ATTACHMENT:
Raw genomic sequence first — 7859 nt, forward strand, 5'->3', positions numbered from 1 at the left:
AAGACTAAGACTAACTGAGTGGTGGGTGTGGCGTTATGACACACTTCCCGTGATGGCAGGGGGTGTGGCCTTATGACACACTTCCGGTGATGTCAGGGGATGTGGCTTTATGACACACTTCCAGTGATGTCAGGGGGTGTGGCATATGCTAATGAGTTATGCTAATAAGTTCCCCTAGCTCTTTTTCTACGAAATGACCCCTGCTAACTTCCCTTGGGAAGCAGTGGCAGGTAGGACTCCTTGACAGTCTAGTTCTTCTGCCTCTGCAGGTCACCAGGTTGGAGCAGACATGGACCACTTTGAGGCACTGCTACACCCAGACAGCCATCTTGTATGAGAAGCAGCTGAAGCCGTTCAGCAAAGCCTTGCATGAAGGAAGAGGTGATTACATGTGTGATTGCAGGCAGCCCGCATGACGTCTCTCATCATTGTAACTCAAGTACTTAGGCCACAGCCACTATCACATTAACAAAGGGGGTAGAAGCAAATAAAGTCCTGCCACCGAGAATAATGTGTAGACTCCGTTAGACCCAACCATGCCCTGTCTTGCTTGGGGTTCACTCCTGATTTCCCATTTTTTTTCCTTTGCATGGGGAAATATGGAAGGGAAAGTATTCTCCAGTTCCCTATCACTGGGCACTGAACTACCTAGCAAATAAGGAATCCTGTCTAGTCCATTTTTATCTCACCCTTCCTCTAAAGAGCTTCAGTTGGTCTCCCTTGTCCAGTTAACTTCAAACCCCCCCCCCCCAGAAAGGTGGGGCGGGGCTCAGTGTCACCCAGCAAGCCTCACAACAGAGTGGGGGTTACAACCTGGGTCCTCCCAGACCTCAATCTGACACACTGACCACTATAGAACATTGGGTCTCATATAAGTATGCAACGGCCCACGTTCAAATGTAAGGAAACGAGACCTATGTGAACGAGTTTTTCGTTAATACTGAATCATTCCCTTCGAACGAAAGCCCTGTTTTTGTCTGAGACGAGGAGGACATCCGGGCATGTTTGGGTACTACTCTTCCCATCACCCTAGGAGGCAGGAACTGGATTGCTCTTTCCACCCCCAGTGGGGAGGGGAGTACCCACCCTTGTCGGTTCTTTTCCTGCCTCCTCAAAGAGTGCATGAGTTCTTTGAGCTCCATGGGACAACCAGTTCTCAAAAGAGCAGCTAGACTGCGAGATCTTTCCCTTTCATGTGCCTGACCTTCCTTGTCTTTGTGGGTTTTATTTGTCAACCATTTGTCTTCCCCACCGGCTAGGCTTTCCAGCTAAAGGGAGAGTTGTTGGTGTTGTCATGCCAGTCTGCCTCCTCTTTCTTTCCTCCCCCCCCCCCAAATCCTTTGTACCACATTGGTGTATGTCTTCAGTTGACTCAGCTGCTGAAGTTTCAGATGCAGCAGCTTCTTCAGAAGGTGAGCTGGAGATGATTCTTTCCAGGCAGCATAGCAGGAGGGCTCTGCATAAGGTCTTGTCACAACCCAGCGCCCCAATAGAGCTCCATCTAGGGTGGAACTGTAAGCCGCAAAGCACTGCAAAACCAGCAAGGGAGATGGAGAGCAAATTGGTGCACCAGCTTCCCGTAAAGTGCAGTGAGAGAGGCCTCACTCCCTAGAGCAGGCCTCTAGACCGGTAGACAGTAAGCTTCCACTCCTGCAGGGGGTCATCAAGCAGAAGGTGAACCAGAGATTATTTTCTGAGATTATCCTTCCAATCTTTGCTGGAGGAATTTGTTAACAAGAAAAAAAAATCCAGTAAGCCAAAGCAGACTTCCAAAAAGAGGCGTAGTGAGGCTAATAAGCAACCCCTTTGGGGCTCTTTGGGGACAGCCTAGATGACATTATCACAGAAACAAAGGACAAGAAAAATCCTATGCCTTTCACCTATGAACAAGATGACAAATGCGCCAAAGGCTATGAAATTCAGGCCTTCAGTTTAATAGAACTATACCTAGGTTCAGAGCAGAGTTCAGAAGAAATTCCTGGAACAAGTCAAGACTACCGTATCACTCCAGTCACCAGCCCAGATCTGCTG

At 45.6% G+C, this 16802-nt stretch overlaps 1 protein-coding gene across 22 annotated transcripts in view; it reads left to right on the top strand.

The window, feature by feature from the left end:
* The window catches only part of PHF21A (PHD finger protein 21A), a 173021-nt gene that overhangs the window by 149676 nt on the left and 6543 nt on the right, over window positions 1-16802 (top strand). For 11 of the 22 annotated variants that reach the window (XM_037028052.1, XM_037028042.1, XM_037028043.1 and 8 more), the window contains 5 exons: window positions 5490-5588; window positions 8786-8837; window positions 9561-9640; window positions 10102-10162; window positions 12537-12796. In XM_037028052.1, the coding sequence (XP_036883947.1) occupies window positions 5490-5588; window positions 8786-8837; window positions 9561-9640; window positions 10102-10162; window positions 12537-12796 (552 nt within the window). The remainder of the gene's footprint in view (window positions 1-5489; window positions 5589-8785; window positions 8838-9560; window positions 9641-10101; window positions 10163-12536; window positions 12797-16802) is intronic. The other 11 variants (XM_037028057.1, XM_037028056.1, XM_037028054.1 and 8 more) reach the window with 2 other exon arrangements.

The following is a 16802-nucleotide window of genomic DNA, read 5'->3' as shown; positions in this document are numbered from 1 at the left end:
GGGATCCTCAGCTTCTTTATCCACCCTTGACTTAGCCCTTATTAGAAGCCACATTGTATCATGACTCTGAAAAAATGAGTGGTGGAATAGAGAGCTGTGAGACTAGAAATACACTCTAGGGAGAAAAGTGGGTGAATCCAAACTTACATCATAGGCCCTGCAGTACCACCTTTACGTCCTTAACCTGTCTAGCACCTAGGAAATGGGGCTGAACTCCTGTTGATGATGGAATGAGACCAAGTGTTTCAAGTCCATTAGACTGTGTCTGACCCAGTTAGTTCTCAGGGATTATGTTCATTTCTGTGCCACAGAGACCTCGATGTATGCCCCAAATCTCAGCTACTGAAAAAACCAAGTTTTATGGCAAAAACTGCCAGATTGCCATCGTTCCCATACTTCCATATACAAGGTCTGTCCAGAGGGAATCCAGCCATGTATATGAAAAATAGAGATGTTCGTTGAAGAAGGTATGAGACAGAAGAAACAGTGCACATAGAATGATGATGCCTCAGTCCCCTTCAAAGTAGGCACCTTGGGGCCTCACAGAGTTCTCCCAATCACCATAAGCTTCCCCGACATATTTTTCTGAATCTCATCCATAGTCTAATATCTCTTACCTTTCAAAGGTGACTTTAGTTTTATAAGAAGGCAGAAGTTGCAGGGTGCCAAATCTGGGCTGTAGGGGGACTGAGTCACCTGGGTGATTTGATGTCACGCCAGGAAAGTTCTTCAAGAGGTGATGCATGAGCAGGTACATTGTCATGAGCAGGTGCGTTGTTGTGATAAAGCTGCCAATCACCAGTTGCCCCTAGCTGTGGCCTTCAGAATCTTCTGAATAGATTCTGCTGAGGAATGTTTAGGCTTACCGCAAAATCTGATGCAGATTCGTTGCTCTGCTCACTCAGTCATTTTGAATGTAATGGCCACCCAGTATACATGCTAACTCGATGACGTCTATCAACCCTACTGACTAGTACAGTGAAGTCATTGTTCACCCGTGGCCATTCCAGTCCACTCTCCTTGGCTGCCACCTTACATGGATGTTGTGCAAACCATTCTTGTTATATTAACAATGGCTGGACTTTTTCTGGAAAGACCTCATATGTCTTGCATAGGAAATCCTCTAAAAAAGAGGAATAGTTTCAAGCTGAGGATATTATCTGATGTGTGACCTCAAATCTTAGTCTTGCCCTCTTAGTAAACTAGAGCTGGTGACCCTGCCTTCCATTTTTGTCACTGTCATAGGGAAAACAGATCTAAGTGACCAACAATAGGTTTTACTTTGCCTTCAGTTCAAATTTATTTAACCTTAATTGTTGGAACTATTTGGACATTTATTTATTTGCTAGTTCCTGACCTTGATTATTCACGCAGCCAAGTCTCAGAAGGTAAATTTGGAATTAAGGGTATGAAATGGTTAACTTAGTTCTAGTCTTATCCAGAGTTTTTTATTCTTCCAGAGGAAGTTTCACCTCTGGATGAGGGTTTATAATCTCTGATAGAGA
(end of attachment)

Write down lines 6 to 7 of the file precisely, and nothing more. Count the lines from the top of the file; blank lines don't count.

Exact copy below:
The following is a 16802-nucleotide window of genomic DNA, read 5'->3' as shown; positions in this document are numbered from 1 at the left end:
GGGATCCTCAGCTTCTTTATCCACCCTTGACTTAGCCCTTATTAGAAGCCACATTGTATCATGACTCTGAAAAAATGAGTGGTGGAATAGAGAGCTGTGAGACTAGAAATACACTCTAGGGAGAAAAGTGGGTGAATCCAAACTTACATCATAGGCCCTGCAGTACCACCTTTACGTCCTTAACCTGTCTAGCACCTAGGAAATGGGGCTGAACTCCTGTTGATGATGGAATGAGACCAAGTGTTTCAAGTCCATTAGACTGTGTCTGACCCAGTTAGTTCTCAGGGATTATGTTCATTTCTGTGCCACAGAGACCTCGATGTATGCCCCAAATCTCAGCTACTGAAAAAACCAAGTTTTATGGCAAAAACTGCCAGATTGCCATCGTTCCCATACTTCCATATACAAGGTCTGTCCAGAGGGAATCCAGCCATGTATATGAAAAATAGAGATGTTCGTTGAAGAAGGTATGAGACAGAAGAAACAGTGCACATAGAATGATGATGCCTCAGTCCCCTTCAAAGTAGGCACCTTGGGGCCTCACAGAGTTCTCCCAATCACCATAAGCTTCCCCGACATATTTTTCTGAATCTCATCCATAGTCTAATATCTCTTACCTTTCAAAGGTGACTTTAGTTTTATAAGAAGGCAGAAGTTGCAGGGTGCCAAATCTGGGCTGTAGGGGGACTGAGTCACCTGGGTGATTTGATGTCACGCCAGGAAAGTTCTTCAAGAGGTGATGCATGAGCAGGTACATTGTCATGAGCAGGTGCGTTGTTGTGATAAAGCTGCCAATCACCAGTTGCCCCTAGCTGTGGCCTTCAGAATCTTCTGAATAGATTCTGCTGAGGAATGTTTAGGCTTACCGCAAAATCTGATGCAGATTCGTTGCTCTGCTCACTCAGTCATTTTGAATGTAATGGCCACCCAGTATACATGCTAACTCGATGACGTCTATCAACCCTACTGACTAGTACAGTGAAGTCATTGTTCACCCGTGGCCATTCCAGTCCACTCTCCTTGGCTGCCACCTTACATGGATGTTGTGCAAACCATTCTTGTTATATTAACAATGGCTGGACTTTTTCTGGAAAGACCTCATATGTCTTGCATAGGAAATCCTCTAAAAAAGAGGAATAGTTTCAAGCTGAGGATATTATCTGATGTGTGACCTCAAATCTTAGTCTTGCCCTCTTAGTAAACTAGAGCTGGTGACCCTGCCTTCCATTTTTGTCACTGTCATAGGGAAAACAGATCTAAGTGACCAACAATAGGTTTTACTTTGCCTTCAGTTCAAATTTATTTAACCTTAATTGTTGGAACTATTTGGACATTTATTTATTTGCTAGTTCCTGACCTTGATTATTCACGCAGCCAAGTCTCAGAAGGTAAATTTGGAATTAAGGGTATGAAATGGTTAACTTAGTTCTAGTCTTATCCAGAGTTTTTTATTCTTCCAGAGGAAGTTTCACCTCTGGATGAGGGTTTATAATCTCTGATAGAGA